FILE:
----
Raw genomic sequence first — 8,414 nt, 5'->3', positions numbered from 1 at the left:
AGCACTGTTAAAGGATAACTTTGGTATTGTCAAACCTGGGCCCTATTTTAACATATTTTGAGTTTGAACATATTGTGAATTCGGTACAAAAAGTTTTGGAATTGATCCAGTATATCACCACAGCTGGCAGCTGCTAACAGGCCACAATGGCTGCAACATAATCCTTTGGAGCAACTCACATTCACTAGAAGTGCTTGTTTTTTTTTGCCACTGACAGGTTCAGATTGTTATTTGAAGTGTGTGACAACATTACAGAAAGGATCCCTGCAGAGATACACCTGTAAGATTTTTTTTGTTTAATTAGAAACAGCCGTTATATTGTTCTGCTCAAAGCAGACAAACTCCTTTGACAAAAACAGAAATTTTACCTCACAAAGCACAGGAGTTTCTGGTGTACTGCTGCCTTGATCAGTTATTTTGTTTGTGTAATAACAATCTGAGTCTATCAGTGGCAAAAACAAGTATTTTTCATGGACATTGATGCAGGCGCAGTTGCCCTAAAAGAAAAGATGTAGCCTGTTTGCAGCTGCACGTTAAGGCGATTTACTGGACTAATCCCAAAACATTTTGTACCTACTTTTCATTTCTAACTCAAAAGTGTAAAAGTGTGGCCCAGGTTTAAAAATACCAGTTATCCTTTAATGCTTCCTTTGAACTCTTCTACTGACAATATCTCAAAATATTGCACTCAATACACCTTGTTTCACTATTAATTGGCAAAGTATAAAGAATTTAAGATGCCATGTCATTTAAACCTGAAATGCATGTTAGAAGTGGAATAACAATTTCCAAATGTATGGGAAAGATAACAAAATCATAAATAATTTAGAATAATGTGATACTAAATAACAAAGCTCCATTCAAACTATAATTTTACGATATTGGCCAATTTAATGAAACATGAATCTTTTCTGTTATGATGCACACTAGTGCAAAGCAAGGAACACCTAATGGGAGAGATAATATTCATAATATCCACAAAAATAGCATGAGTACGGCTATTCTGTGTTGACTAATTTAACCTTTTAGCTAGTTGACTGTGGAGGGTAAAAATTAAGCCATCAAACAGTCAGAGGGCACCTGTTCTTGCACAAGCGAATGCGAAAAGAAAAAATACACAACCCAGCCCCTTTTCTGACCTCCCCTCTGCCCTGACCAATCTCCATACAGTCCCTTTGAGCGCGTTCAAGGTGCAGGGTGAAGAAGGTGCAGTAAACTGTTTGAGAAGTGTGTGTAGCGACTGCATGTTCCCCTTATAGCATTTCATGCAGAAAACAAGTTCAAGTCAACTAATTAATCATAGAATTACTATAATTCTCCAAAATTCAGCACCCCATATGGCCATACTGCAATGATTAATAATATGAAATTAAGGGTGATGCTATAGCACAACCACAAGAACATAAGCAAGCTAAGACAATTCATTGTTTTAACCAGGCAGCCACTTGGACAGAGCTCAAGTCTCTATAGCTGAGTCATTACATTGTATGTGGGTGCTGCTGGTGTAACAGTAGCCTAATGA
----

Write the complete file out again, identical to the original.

Raw genomic sequence first — 8,414 nt, 5'->3', positions numbered from 1 at the left:
AGCACTGTTAAAGGATAACTTTGGTATTGTCAAACCTGGGCCCTATTTTAACATATTTTGAGTTTGAACATATTGTGAATTCGGTACAAAAAGTTTTGGAATTGATCCAGTATATCACCACAGCTGGCAGCTGCTAACAGGCCACAATGGCTGCAACATAATCCTTTGGAGCAACTCACATTCACTAGAAGTGCTTGTTTTTTTTTGCCACTGACAGGTTCAGATTGTTATTTGAAGTGTGTGACAACATTACAGAAAGGATCCCTGCAGAGATACACCTGTAAGATTTTTTTTGTTTAATTAGAAACAGCCGTTATATTGTTCTGCTCAAAGCAGACAAACTCCTTTGACAAAAACAGAAATTTTACCTCACAAAGCACAGGAGTTTCTGGTGTACTGCTGCCTTGATCAGTTATTTTGTTTGTGTAATAACAATCTGAGTCTATCAGTGGCAAAAACAAGTATTTTTCATGGACATTGATGCAGGCGCAGTTGCCCTAAAAGAAAAGATGTAGCCTGTTTGCAGCTGCACGTTAAGGCGATTTACTGGACTAATCCCAAAACATTTTGTACCTACTTTTCATTTCTAACTCAAAAGTGTAAAAGTGTGGCCCAGGTTTAAAAATACCAGTTATCCTTTAATGCTTCCTTTGAACTCTTCTACTGACAATATCTCAAAATATTGCACTCAATACACCTTGTTTCACTATTAATTGGCAAAGTATAAAGAATTTAAGATGCCATGTCATTTAAACCTGAAATGCATGTTAGAAGTGGAATAACAATTTCCAAATGTATGGGAAAGATAACAAAATCATAAATAATTTAGAATAATGTGATACTAAATAACAAAGCTCCATTCAAACTATAATTTTACGATATTGGCCAATTTAATGAAACATGAATCTTTTCTGTTATGATGCACACTAGTGCAAAGCAAGGAACACCTAATGGGAGAGATAATATTCATAATATCCACAAAAATAGCATGAGTACGGCTATTCTGTGTTGACTAATTTAACCTTTTAGCTAGTTGACTGTGGAGGGTAAAAATTAAGCCATCAAACAGTCAGAGGGCACCTGTTCTTGCACAAGCGAATGCGAAAAGAAAAAATACACAACCCAGCCCCTTTTCTGACCTCCCCTCTGCCCTGACCAATCTCCATACAGTCCCTTTGAGCGCGTTCAAGGTGCAGGGTGAAGAAGGTGCAGTAAACTGTTTGAGAAGTGTGTGTAGCGACTGCATGTTCCCCTTATAGCATTTCATGCAGAAAACAAGTTCAAGTCAACTAATTAATCATAGAATTACTATAATTCTCCAAAATTCAGCACCCCATATGGCCATACTGCAATGATTAATAATATGAAATTAAGGGTGATGCTATAGCACAACCACAAGAACATAAGCAAGCTAAGACAATTCATTGTTTTAACCAGGCAGCCACTTGGACAGAGCTCAAGTCTCTATAGCTGAGTCATTACATTGTATGTGGGTGCTGCTGGTGTAACAGTAGCCTAATGA